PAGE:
Caring for a Sick Baby: Tips and Tricks All Moms Should Know
The weather is turning colder and my 8-month-old is on his second cold of the season. It hasn’t been anything serious—just your average, run-of-the-mill cold: fever, fussiness, runny nose and coughing. And while it hasn’t been unbearable, oh, how I wish it would it would just end end! I was prepared to deal with certain things when my baby got sick, but others caught me by surprise. Next time baby sparks a fever, you better believe I’ll be ready! Here are the lessons I’ve learned that all moms should know when it comes to caring for a baby with a cold:
• Know how to contact your doctor. This one was fairly easy, but also easy to overlook. Of course, I have my pediatrician’s phone number programmed in my cell phone. But my husband didn’t. When my cell phone battery died, we needed to use his phone and we had to look up the phone number. Never again! Now it’s programmed into both of our phones. We also made sure the nurse’s line was in both of our phones.
• Make sure your thermometer works. We have a baby thermometer (that we love!), but when I went to go get it out, the battery was dead. And it doesn’t use a traditional AAA battery. I went to a couple of stores and neither of them carried it. I had to call a specialty battery store to find one in town. And when I did, I didn’t just buy one—I bought two to make sure we have a spare. The last thing you want to do with a tired, achy, feverish baby is cart him from store-to-store to find an elusive battery! So go check your baby thermometer. Seriously, do it now!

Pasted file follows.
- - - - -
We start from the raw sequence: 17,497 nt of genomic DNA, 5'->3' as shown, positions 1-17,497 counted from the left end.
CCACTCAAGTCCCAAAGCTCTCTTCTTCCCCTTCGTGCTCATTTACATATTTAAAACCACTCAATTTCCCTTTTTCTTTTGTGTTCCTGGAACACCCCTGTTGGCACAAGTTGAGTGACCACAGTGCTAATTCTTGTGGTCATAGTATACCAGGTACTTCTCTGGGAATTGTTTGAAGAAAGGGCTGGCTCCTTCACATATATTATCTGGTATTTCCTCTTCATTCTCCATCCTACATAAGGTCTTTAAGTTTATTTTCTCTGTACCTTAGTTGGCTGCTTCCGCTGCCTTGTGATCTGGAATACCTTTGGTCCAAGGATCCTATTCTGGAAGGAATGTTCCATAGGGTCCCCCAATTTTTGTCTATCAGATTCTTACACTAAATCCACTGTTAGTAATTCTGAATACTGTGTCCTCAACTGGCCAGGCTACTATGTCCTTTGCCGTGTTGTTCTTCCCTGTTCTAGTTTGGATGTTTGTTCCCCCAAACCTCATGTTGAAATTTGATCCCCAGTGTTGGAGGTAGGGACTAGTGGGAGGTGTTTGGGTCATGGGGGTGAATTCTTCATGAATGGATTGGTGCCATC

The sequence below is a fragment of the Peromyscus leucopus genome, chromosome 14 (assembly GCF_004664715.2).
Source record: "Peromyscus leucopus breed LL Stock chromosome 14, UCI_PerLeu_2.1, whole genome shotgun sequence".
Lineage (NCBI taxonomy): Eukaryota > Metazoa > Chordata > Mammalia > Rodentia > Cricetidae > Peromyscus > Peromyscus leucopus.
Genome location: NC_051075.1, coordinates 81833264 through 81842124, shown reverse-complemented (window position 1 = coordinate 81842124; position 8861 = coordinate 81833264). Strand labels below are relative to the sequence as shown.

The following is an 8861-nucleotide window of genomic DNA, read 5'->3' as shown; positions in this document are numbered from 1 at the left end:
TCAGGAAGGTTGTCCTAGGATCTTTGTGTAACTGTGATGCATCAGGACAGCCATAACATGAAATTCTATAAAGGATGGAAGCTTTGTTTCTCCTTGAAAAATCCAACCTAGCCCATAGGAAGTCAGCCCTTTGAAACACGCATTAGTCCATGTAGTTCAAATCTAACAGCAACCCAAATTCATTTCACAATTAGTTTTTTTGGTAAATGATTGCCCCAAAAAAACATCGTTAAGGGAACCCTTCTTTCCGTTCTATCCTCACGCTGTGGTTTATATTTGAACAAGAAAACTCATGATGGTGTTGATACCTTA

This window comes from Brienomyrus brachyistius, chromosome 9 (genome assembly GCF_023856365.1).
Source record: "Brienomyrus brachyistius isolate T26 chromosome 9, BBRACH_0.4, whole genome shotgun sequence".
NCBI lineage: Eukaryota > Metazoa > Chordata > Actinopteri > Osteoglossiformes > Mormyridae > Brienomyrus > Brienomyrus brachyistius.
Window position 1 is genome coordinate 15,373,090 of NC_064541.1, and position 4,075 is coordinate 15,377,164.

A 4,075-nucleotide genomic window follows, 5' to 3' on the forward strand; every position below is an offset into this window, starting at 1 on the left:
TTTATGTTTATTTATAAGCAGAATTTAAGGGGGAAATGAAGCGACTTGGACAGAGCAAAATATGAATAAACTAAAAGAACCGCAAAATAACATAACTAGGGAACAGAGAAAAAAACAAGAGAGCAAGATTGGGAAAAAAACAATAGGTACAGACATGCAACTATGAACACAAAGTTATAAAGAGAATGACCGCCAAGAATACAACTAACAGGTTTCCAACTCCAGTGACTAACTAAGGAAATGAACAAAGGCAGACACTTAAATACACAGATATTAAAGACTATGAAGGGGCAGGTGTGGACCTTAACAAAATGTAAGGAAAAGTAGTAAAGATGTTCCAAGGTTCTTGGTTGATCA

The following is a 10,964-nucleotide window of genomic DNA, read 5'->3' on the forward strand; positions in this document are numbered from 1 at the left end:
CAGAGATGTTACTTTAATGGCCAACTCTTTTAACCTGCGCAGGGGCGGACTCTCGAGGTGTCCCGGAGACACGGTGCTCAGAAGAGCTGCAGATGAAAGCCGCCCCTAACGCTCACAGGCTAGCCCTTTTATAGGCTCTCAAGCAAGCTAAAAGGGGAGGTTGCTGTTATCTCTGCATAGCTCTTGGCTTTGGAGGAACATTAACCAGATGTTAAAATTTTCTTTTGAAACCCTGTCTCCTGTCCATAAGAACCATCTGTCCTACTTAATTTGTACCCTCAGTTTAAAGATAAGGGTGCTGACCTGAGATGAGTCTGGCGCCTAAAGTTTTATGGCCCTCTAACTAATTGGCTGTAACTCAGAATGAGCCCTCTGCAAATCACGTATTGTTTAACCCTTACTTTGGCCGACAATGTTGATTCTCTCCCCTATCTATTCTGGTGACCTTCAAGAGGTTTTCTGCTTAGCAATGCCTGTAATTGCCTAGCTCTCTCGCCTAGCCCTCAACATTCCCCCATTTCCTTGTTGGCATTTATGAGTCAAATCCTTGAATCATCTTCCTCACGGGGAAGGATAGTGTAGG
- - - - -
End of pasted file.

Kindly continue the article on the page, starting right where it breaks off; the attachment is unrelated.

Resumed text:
• Have extra medication on hand. Besides a working thermometer, the other thing I didn’t have was medicine for breaking that fever. Since the dosage is dependent on baby’s weight, I called the pediatrician’s office to get the dosage. He was older than 6 months, so I had the option of giving him either ibuprofen or acetaminophen. But I didn’t have either of those. Again, off to the grocery store to pick some up. Keep an emergency set on hand somewhere at home in case you run out of your everyday stock.
• Be prepared to hold your baby. A lot. I can’t remember a time when my son was so willing to be held. Willing isn’t even the right word—needing to be held is closer to the truth. His stuffy nose prevented him from sleeping as long or as deeply as he was used to, causing more crankiness. And he just wanted to be held. All. Day. Long. Since it was over the holidays, I already had the time off work so I just threw my schedule out the window. I wasn’t happy to see my baby so cranky, but I did enjoy the extra cuddles.
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